How much is being spent to fund the rock-moving work taking place between Laguna Oaks and the I680? Crews have been moving rocks with heavy equipment 6-days a week since the rains stopped (read: Laguna Oaks homeowners have had to listen to this for 5 months), yet this work has yielded little results in terms of the fissure repairs along the creeks that were damaged during the spring rains. It doesn't appear any work has been done to the fissures along West Las Positas between the DMV and I680. There is evidence of only 1 repair along I680 at the West Las Positas overpass and that work only began a few weeks ago. Who is supervising this fiasco, paying overtime to contractors yet not getting results? Where is the accountability?


5 people like this
Posted by Spudly
a resident of Laguna Oaks
on Oct 20, 2017 at 4:01 pm

I am not knowledgable enough to comment on the Ozone system viability. I am concerned about the condition of the pipes that transport the water (decay or allowing contaminants in) and am of the mindset to get me the raw material (water to my house) and I will take care of cleaning it with my own purification system.


1 person likes this
Posted by Michael Austin
a resident of Pleasanton Meadows
on Oct 20, 2017 at 5:34 pm

Michael Austin is a registered user.

Enclosed water storage systems tend to develop nitrates.
Pleasanton flushes or drains water off from it storage tanks above Foothill Road because of nitrates. They drain approximately 100,000 gallons until they can measure nitrate levels that is safe for human consumption.

Other methods for removing nitrates from drinking water is with ION exchange, distillation, and reverse osmosis. Heating and or boiling water will not remove nitrates.


Like this comment
Posted by FalseNews & AlternativeFacts
a resident of Mission Park
on Oct 20, 2017 at 8:15 pm

@ Michael Austin

Could you please clarify the point you are making?

While nitrates & the removal of nitrates is important, I do not see how this applies to Zone 7.

The Ozone plant will be owned & operated by Zone 7 , treating "raw" water.

This treated water is then delivered to Pleasanton, which stores it in the many water tanks constructed at higher elevations throughout the city.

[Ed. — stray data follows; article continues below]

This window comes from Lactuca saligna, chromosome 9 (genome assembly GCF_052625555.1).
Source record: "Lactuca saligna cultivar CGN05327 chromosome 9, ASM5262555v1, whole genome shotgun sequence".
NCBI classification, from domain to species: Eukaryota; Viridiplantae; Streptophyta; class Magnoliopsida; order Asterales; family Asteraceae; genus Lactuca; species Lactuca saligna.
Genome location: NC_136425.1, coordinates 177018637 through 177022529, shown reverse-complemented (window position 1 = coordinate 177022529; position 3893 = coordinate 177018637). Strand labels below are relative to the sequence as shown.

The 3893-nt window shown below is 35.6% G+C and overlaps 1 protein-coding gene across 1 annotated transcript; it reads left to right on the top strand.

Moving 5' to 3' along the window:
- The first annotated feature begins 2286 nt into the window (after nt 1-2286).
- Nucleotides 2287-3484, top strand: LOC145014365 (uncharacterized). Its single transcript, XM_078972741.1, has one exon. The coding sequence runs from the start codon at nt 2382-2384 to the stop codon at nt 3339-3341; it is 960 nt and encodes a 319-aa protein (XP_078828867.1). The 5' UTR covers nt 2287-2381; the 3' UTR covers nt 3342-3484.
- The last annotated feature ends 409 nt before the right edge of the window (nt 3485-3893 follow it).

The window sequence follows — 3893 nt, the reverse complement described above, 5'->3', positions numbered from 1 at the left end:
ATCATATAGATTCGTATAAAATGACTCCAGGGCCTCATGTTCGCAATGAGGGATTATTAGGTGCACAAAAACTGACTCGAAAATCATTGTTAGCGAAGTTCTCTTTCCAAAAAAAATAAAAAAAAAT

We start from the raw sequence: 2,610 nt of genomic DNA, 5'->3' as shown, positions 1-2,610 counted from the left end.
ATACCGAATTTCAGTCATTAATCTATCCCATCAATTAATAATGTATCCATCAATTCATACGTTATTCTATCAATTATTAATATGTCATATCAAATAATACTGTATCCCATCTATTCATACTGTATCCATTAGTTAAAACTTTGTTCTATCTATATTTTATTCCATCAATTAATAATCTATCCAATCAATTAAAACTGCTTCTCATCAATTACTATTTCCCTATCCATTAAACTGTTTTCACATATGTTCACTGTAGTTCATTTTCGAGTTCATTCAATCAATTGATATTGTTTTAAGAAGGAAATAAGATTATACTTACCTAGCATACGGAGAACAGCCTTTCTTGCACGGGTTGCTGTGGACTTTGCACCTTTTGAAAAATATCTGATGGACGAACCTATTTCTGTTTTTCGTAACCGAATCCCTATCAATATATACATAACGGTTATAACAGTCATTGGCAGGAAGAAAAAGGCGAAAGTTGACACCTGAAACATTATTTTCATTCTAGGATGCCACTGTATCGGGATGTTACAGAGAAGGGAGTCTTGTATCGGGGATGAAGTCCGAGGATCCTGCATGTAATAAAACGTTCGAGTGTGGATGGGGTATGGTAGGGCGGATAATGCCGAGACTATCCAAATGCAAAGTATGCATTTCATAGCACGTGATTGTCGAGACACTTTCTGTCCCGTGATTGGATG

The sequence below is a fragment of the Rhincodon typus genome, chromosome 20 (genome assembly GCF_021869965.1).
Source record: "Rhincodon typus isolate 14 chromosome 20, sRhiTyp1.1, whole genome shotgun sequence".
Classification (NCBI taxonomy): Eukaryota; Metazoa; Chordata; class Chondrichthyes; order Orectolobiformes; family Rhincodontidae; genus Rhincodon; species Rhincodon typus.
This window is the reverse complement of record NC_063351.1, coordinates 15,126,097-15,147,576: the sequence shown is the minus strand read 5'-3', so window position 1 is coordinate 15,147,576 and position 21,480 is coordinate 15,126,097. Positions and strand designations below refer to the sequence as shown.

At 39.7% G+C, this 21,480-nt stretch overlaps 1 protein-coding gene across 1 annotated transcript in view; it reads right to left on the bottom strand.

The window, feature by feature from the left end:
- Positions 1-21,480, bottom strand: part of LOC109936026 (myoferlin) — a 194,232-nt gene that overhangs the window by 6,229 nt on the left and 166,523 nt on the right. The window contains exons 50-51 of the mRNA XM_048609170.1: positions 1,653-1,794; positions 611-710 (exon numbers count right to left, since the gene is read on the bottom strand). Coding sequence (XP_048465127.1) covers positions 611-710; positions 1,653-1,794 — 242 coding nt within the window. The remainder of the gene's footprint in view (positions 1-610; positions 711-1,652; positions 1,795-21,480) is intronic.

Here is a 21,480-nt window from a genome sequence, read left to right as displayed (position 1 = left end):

Thank you

John


1 person likes this
Posted by Michael Austin
a resident of Pleasanton Meadows
on Oct 21, 2017 at 5:46 pm

Michael Austin is a registered user.

Zone 7 water is filthy dirty with multiple bacteria and toxins.

When Zone 7 releases their treated water to Pleasanton it meets the acceptable level of measured toxins considered save for human consumption.

With ozone filtration, the acceptable level of nitrates currently entering into the released water to Pleasanton will contain much less to near none, which will result in less water being flushed into the arroyos at over one million gallons yearly.


18 people like this
Posted by Concerned water user
a resident of Another Pleasanton neighborhood
on Oct 21, 2017 at 8:21 pm

I was absolutely shocked to watch the unprofessional behavior exhibited by Zone 7 Board Member Bill Stevens when responding to questions being asked by a citizen requesting supporting numbers on the untreated water rates.
This is not the first time Director Stevens has acted unprofessional during meetings. Zone 7 has a history of being non transparent to the community it serves. They were investigated by the Alameda County Civil Grand Jury and found to be non transparent. The Grand Jury recommendation was that the agency televise their meetings. Now Zone 7 Board President John Greci is trying to stop the televised meetings stating it is to expensive while at the same time giving General Manager Jill Duerig a 18% pay increase. Zone 7 is also in the process of demoting and laying off long time staff members due to what they claim are revenue shortfalls.